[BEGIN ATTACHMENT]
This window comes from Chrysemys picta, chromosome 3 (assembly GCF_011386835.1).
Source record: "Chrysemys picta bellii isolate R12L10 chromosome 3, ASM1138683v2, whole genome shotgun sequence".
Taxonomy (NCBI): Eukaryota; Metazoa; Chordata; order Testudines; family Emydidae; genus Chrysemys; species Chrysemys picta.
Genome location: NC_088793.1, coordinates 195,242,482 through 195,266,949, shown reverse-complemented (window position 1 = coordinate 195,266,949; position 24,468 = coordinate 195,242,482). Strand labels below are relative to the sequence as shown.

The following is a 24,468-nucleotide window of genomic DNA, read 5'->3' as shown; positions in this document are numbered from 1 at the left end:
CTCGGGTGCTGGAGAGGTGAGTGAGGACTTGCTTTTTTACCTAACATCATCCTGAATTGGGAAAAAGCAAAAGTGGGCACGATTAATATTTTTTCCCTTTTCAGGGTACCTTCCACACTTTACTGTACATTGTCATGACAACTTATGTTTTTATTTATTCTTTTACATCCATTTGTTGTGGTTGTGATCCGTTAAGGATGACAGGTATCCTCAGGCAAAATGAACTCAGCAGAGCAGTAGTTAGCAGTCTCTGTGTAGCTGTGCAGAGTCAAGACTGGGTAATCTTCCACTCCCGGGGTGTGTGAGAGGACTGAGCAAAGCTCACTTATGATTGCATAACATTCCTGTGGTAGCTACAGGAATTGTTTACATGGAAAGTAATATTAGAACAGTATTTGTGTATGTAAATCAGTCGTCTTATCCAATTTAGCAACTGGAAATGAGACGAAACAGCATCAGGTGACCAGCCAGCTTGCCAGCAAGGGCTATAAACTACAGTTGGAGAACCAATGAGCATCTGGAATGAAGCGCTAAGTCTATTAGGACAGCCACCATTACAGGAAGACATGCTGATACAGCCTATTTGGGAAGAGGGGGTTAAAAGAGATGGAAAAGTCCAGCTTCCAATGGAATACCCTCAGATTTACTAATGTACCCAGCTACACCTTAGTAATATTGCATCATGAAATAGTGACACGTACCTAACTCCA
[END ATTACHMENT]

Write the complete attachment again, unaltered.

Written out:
This window comes from Chrysemys picta, chromosome 3 (assembly GCF_011386835.1).
Source record: "Chrysemys picta bellii isolate R12L10 chromosome 3, ASM1138683v2, whole genome shotgun sequence".
Taxonomy (NCBI): Eukaryota; Metazoa; Chordata; order Testudines; family Emydidae; genus Chrysemys; species Chrysemys picta.
Genome location: NC_088793.1, coordinates 195,242,482 through 195,266,949, shown reverse-complemented (window position 1 = coordinate 195,266,949; position 24,468 = coordinate 195,242,482). Strand labels below are relative to the sequence as shown.

The following is a 24,468-nucleotide window of genomic DNA, read 5'->3' as shown; positions in this document are numbered from 1 at the left end:
CTCGGGTGCTGGAGAGGTGAGTGAGGACTTGCTTTTTTACCTAACATCATCCTGAATTGGGAAAAAGCAAAAGTGGGCACGATTAATATTTTTTCCCTTTTCAGGGTACCTTCCACACTTTACTGTACATTGTCATGACAACTTATGTTTTTATTTATTCTTTTACATCCATTTGTTGTGGTTGTGATCCGTTAAGGATGACAGGTATCCTCAGGCAAAATGAACTCAGCAGAGCAGTAGTTAGCAGTCTCTGTGTAGCTGTGCAGAGTCAAGACTGGGTAATCTTCCACTCCCGGGGTGTGTGAGAGGACTGAGCAAAGCTCACTTATGATTGCATAACATTCCTGTGGTAGCTACAGGAATTGTTTACATGGAAAGTAATATTAGAACAGTATTTGTGTATGTAAATCAGTCGTCTTATCCAATTTAGCAACTGGAAATGAGACGAAACAGCATCAGGTGACCAGCCAGCTTGCCAGCAAGGGCTATAAACTACAGTTGGAGAACCAATGAGCATCTGGAATGAAGCGCTAAGTCTATTAGGACAGCCACCATTACAGGAAGACATGCTGATACAGCCTATTTGGGAAGAGGGGGTTAAAAGAGATGGAAAAGTCCAGCTTCCAATGGAATACCCTCAGATTTACTAATGTACCCAGCTACACCTTAGTAATATTGCATCATGAAATAGTGACACGTACCTAACTCCA